In 2018, we witnessed the culmination of a robust campaign to undo the legacy of felony disenfranchisement in Florida, led by grassroots organizations such as the Florida Rights Restoration Coalition and Floridians for a Fair Democracy. The most prominent among these advocates was Desmond Meade, a returning citizen and president of the Florida Rights Restoration Coalition. Meade worked with other organizations to draft Amendment 4, which restored the right to vote for people with felony convictions, except those convicted of murder or sexual assault. Meade and multitudes of returning citizens used a diverse array of advocacy strategies— moral framing, policy prescription and analysis, coalition building, grassroots organizing, polling, and petition drives— to build a groundswell movement of liberal and conservative allies to pass Amendment 4 through a statewide referendum.

To de-incarcerate the vote and democracy demands a variety of tools, disciplines, and approaches. To be sure, the threats that imperil the franchise are intersectional (race, class, and gender) and require an interdisciplinary response (law, policy, the arts, and morality). A coalition of not only black and brown men as well as poor people with criminal records, but people of all backgrounds supported the multipronged campaign—responding to a message focused on “love, forgiveness, and redemption.”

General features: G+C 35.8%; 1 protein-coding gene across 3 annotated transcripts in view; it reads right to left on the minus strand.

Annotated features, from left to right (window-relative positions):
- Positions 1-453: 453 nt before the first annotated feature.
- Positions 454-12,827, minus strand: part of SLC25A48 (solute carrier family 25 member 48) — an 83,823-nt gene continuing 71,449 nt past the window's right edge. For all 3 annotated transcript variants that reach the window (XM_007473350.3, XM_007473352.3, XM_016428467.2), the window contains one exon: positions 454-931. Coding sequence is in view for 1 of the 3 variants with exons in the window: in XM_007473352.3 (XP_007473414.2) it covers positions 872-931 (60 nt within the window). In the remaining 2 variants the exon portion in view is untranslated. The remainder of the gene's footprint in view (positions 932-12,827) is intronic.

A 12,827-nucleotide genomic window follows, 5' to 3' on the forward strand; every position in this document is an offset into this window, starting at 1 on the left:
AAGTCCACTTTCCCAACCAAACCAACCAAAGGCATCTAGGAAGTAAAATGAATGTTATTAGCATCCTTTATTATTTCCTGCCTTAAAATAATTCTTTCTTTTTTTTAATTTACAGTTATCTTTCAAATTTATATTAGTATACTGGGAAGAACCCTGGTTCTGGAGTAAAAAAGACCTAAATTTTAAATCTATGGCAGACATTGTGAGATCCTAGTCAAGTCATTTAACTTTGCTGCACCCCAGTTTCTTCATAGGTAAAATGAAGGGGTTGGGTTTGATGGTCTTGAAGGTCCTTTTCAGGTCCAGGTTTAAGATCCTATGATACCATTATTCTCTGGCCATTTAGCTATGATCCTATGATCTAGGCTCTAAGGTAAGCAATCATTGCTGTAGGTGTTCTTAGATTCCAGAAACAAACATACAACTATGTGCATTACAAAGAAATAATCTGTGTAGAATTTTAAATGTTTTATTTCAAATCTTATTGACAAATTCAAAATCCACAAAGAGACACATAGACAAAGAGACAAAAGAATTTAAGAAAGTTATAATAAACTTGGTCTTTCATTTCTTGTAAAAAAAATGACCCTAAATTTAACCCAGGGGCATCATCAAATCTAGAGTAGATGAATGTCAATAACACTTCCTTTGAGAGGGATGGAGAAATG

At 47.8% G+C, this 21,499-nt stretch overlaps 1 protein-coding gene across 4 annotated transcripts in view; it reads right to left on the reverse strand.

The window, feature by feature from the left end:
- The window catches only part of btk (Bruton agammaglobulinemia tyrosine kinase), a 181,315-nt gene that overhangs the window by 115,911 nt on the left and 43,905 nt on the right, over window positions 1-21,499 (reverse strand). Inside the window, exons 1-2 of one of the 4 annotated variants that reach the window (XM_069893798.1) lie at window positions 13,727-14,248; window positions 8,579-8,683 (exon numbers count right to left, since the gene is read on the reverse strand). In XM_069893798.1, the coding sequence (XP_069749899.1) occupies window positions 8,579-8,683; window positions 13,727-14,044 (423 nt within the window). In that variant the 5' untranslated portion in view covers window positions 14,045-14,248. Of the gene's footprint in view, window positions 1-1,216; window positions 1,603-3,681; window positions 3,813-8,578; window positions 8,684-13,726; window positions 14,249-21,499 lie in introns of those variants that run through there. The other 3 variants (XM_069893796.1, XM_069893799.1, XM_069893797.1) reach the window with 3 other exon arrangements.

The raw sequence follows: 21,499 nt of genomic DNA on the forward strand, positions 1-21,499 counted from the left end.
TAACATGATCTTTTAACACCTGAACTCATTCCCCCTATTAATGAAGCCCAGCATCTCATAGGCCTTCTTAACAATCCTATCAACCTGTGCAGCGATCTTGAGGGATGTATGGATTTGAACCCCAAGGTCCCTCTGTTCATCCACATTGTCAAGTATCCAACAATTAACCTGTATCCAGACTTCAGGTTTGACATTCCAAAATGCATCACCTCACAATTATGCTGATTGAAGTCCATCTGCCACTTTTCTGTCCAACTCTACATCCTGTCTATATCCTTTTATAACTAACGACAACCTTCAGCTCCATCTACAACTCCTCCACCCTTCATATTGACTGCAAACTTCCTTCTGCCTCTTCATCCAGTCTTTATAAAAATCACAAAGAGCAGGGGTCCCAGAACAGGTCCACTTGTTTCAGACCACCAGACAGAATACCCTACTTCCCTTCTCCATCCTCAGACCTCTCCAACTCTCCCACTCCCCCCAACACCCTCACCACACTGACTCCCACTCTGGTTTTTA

This is the breadth and depth of learning about advocacy that the William Monroe Trotter Collaborative for Social Justice in Harvard Kennedy School’s Center for Public Leadership seeks to support students at the School, other graduate and professional schools, and Harvard College. The Trotter Collaborative is an interdisciplinary initiative that brings students, staff, and faculty together to work with advocacy organizations across America.

The Trotter Collaborative, as a social justice public policy clinic, seeks: first and most important, to assist in teaching hard and soft interdisciplinary advocacy skills; second, to leverage Harvard’s considerable analytic capital to inform grassroots organizations across America; third, to equip those organizations to address intersectional injustices with interdisciplinary tools for justice; and fourth, to empower students and others to craft evidence-based justice reforms that impact and even inspire.

The voting suppression crisis in our democracy should compel Harvard, the Trotter Collaborative, and the country to consider the past to face the present. Imagine two prisoners, arrestees with mugshots 7089 and 7053, losing their right to vote forever. As a consequence of their civil disobedience during the Montgomery bus boycott, Martin Luther King Jr. and Rosa Louise Parks were arrested and convicted of breaking city racial segregation ordinances in Montgomery, Alabama.

It is morally inconceivable that King and Parks could have gone to their graves as vote less, third-class citizens. Today, we can imagine Harvard students using an even wider array of advocacy tools to further address social injustice, including felony disenfranchisement. With colleagues across Harvard and beyond, well-honed advocacy skills, well-informed policy analysis, and morally expansive imagination, students can assist grassroots organizations in emancipating bodies, votes, and democracy.